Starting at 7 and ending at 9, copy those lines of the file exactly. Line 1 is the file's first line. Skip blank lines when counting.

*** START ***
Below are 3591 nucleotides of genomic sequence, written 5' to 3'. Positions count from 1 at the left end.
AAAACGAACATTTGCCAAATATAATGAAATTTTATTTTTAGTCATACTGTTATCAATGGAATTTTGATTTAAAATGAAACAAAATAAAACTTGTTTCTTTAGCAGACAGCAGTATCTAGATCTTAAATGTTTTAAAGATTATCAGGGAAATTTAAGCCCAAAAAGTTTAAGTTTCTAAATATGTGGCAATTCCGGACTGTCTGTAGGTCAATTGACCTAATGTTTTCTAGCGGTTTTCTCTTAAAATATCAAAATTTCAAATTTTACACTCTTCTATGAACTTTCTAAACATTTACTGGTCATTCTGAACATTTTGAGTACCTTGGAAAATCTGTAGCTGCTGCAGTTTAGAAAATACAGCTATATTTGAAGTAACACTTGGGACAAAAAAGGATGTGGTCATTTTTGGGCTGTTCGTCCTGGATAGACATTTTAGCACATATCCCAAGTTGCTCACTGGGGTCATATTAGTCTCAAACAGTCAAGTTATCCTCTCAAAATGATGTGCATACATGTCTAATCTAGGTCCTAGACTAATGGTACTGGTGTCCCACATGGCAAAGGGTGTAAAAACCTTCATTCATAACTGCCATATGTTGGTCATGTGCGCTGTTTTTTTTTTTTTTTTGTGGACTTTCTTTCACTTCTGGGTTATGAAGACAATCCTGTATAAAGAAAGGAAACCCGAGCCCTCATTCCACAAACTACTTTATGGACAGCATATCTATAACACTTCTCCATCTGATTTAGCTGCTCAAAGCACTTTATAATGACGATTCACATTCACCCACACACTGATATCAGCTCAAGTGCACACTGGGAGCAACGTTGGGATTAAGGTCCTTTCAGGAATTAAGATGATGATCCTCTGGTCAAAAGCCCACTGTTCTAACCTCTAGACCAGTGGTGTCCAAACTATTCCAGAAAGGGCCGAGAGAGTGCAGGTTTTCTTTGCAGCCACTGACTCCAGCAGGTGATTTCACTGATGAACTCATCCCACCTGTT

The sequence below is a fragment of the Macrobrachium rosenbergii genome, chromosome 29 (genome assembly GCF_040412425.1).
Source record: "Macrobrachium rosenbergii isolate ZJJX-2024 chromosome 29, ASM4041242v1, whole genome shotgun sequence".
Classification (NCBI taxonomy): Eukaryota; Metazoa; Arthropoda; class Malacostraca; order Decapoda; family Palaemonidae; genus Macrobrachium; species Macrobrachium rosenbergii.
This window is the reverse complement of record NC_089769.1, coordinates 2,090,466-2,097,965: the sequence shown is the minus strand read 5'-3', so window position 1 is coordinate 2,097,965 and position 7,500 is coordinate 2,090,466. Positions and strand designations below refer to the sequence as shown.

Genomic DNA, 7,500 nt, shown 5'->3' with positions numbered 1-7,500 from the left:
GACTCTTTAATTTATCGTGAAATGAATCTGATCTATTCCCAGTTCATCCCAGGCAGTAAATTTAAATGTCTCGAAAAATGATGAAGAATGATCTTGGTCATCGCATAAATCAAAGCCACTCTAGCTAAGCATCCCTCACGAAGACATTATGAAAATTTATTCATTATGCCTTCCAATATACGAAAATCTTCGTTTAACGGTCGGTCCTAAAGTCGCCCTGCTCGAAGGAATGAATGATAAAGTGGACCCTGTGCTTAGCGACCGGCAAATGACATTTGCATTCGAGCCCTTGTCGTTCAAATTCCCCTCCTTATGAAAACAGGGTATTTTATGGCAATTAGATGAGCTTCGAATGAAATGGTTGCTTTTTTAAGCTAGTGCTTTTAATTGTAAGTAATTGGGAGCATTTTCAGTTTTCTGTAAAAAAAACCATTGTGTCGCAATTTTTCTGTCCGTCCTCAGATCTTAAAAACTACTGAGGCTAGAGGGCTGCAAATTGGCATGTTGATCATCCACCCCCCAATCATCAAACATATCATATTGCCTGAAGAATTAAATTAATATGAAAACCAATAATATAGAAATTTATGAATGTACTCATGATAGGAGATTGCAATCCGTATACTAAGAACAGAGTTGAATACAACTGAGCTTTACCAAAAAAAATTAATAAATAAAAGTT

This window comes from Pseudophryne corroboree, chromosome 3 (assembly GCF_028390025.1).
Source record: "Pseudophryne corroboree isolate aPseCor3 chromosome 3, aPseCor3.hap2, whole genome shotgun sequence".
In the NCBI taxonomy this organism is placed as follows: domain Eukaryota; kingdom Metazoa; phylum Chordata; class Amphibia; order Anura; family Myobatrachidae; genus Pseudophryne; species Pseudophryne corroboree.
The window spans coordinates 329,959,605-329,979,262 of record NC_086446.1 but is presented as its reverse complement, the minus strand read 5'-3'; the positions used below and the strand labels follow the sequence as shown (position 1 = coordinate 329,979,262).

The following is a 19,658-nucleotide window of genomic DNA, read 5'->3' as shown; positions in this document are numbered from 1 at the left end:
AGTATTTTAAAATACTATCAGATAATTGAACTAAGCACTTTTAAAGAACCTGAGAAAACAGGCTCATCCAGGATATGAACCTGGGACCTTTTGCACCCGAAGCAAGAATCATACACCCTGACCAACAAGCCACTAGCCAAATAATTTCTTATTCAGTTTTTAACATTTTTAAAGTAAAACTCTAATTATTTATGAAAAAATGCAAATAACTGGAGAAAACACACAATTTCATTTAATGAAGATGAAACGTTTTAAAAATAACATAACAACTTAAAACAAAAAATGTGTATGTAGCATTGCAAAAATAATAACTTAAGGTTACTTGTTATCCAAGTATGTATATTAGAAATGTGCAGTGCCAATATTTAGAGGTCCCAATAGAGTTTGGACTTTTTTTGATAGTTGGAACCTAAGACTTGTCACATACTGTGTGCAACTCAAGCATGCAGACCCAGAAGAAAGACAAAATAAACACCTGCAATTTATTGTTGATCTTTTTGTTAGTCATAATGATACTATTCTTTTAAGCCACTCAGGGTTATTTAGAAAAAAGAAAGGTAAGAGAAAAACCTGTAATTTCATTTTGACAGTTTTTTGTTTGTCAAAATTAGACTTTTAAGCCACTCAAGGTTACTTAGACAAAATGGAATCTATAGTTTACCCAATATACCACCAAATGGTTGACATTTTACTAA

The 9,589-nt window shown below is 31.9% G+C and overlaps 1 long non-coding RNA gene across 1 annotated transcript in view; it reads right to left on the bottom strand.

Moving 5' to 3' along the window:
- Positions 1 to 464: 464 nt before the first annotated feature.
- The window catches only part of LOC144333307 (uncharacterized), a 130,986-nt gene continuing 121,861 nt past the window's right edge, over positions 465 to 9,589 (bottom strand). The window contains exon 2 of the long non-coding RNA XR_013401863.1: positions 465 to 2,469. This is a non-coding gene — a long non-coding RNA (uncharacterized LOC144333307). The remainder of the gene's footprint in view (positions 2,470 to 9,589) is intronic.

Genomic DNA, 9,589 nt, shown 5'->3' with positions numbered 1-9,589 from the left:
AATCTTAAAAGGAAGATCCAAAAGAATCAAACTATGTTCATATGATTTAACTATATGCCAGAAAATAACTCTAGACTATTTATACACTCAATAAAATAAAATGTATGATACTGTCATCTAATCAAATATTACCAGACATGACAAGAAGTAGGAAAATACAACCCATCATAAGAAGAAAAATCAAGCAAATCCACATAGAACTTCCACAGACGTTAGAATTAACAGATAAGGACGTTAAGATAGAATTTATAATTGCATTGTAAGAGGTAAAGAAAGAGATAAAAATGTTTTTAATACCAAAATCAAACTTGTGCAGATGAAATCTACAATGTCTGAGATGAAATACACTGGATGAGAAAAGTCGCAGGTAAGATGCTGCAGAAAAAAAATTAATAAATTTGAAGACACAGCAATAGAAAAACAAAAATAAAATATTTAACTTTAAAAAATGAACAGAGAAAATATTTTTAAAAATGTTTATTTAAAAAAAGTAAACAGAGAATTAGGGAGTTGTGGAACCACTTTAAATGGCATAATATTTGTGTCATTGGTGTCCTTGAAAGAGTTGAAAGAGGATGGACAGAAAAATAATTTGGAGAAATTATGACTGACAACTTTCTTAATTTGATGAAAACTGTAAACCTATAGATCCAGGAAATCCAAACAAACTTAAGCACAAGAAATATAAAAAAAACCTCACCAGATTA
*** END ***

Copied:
Genomic DNA, 7,500 nt, shown 5'->3' with positions numbered 1-7,500 from the left:
GACTCTTTAATTTATCGTGAAATGAATCTGATCTATTCCCAGTTCATCCCAGGCAGTAAATTTAAATGTCTCGAAAAATGATGAAGAATGATCTTGGTCATCGCATAAATCAAAGCCACTCTAGCTAAGCATCCCTCACGAAGACATTATGAAAATTTATTCATTATGCCTTCCAATATACGAAAATCTTCGTTTAACGGTCGGTCCTAAAGTCGCCCTGCTCGAAGGAATGAATGATAAAGTGGACCCTGTGCTTAGCGACCGGCAAATGACATTTGCATTCGAGCCCTTGTCGTTCAAATTCCCCTCCTTATGAAAACAGGGTATTTTATGGCAATTAGATGAGCTTCGAATGAAATGGTTGCTTTTTTAAGCTAGTGCTTTTAATTGTAAGTAATTGGGAGCATTTTCAGTTTTCTGTAAAAAAAACCATTGTGTCGCAATTTTTCTGTCCGTCCTCAGATCTTAAAAACTACTGAGGCTAGAGGGCTGCAAATTGGCATGTTGATCATCCACCCCCCAATCATCAAACATATCATATTGCCTGAAGAATTAAATTAATATGAAAACCAATAATATAGAAATTTATGAATGTACTCATGATAGGAGATTGCAATCCGTATACTAAGAACAGAGTTGAATACAACTGAGCTTTACCAAAAAAAATTAATAAATAAAAGTT

This window comes from Pseudophryne corroboree, chromosome 3 (assembly GCF_028390025.1).